What “Beauty of the Week” model brought the most acclaim? 

You’ll hear from fans how they loved my shots of stars like Kathleen Bradley of “The Price is Right” fame. But the wonderful thing about Jet was that each publication brought new excitement. Since “Beauty of the Week” was the go-to for readers, each new edition brought acclaim for that model. Everyone deserves that light to shine on them, especially Black women.

How did you go about finding the models? 

I credit Sylvia Flanagan, again. See, with the 5th Dimension, I got to travel the world on tour. So, Sylvia encouraged me to take advantage of my global perspective of women of color. My secret to shooting is instinctual … I just see things. So how could I not “see” those gorgeous Black and brown women the world over and ask them to be a part of “Beauty of the Week”?

What did “Beauty of the Week” contribute to the image of Black women? 

When you take photos with the idea of heightening the elemental beauty of womanhood, you don’t realize you could change history. I recognized, after studying magazines like Vogue and Glamour, there were many ethnic models I was working with who were just as beautiful as those being spotlighted in the major fashion magazines. Did you know I formed the first lifestyle magazine for both Black men and women, called “Elegant,” in the early sixties? I thought, I’ll devise my own magazine after encountering so many astonishingly beautiful Black models who were rejected by major magazines because of the color of their skin. The “Beauty of The Week” was a game changer. It gave Black women a platform all their own where their uniqueness was explored.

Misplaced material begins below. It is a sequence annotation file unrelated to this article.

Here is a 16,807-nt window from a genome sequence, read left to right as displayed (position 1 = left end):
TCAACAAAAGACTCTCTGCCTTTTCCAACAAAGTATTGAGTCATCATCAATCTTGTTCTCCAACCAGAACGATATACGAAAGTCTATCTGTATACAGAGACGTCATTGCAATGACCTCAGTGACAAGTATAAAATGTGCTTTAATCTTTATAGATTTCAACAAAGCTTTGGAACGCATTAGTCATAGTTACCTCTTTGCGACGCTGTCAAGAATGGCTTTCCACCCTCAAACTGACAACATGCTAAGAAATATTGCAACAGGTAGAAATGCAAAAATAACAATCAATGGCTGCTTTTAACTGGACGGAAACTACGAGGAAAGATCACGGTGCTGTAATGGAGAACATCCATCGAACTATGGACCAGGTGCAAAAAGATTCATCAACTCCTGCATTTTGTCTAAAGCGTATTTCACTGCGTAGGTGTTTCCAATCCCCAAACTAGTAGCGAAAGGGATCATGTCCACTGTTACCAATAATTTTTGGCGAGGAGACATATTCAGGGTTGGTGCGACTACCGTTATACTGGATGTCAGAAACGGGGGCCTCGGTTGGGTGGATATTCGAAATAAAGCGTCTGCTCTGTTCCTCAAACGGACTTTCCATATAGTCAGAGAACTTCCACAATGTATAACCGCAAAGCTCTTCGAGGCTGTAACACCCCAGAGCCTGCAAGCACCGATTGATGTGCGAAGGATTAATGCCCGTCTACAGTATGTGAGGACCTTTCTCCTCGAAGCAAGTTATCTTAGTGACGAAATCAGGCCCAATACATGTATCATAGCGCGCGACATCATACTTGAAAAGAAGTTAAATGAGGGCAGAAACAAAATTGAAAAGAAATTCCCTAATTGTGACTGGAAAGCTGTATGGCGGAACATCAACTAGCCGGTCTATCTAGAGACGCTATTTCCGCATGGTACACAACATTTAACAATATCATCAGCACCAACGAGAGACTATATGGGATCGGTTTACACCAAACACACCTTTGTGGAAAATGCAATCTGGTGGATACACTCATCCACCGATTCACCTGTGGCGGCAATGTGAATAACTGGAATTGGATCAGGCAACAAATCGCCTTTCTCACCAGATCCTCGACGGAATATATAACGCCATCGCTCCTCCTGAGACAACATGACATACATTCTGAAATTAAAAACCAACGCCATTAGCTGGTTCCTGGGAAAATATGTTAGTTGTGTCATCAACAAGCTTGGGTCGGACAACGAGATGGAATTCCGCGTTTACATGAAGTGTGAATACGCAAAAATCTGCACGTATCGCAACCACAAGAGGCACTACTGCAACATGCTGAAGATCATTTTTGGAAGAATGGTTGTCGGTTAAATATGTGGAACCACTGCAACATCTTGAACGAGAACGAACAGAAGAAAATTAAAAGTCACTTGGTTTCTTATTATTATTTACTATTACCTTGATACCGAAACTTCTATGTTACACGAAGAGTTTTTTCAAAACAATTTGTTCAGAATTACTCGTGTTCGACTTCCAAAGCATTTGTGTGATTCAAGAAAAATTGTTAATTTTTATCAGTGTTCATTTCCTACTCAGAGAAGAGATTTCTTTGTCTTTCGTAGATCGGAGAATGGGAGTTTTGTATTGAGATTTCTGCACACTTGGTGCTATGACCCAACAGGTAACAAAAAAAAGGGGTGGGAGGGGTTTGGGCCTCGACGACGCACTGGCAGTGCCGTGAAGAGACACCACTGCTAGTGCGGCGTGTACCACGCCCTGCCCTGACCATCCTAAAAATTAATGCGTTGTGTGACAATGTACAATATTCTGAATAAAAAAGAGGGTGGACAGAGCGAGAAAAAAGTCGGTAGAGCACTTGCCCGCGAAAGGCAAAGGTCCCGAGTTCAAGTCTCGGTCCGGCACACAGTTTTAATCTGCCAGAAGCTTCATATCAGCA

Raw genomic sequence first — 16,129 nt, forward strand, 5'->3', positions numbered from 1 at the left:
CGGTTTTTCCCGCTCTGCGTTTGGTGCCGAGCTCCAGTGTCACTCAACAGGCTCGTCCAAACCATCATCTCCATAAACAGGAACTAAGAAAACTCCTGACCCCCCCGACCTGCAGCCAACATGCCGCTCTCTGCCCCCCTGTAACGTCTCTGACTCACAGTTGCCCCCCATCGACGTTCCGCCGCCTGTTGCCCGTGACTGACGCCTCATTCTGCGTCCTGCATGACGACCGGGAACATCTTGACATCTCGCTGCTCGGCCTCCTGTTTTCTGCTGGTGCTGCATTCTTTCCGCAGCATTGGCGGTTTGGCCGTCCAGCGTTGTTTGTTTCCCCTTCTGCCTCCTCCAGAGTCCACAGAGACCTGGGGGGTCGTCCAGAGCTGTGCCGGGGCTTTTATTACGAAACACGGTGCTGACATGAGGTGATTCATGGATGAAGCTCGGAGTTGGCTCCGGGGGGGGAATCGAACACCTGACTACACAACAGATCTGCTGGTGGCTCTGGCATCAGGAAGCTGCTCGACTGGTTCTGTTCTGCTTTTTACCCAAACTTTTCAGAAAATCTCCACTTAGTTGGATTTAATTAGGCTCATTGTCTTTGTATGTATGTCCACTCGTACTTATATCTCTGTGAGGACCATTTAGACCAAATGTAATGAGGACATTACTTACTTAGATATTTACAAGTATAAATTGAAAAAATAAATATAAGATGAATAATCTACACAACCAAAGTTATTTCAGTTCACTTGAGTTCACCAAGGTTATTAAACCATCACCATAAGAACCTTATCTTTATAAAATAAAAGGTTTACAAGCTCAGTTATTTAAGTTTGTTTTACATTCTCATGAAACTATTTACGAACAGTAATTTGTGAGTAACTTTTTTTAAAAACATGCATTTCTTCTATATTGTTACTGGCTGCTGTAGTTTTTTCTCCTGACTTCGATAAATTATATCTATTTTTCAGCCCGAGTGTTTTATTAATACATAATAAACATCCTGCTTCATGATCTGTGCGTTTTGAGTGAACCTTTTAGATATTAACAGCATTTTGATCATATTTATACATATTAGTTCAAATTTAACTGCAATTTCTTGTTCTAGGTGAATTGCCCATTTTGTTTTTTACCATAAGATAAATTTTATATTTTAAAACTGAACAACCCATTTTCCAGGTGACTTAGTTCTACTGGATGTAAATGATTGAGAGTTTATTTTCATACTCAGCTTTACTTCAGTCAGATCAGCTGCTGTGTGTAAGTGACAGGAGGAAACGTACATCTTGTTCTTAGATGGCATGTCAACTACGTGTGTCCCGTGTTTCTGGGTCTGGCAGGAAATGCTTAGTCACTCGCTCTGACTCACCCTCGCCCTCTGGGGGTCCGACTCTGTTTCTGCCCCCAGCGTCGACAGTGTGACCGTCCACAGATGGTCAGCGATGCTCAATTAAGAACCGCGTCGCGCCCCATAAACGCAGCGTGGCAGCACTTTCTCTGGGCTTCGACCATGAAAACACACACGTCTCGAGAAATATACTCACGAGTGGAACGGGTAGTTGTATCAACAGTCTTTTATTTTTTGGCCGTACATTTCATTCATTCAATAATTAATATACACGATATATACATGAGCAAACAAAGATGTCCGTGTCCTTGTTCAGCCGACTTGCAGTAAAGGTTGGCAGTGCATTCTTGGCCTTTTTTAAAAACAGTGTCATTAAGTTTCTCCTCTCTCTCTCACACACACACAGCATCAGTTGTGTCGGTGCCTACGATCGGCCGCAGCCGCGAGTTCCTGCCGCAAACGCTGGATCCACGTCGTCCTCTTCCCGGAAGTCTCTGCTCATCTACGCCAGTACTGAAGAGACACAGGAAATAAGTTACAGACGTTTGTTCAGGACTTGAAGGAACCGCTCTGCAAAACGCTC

What is the highlight of “Black is Beautiful?” 

It’s an overall effect. There’s an energy in “Black Is Beautiful.” One woman is just as exciting as another. Some who have seen the book in previews feel it has a high-definition feel — the ladies jump off the page with sensual elegance, fierceness, sportiness, and gentility. I’ll tell you, the entire book is one big highlight, and these timeless photos come off as fresh! I must thank the methodical LeRoy Graham and my lovely wife Mieko for helping me digitize thousands upon thousands of photos. These are the photos from which art gallery impresario and co-author Chris Murray carefully curated this coffee table book.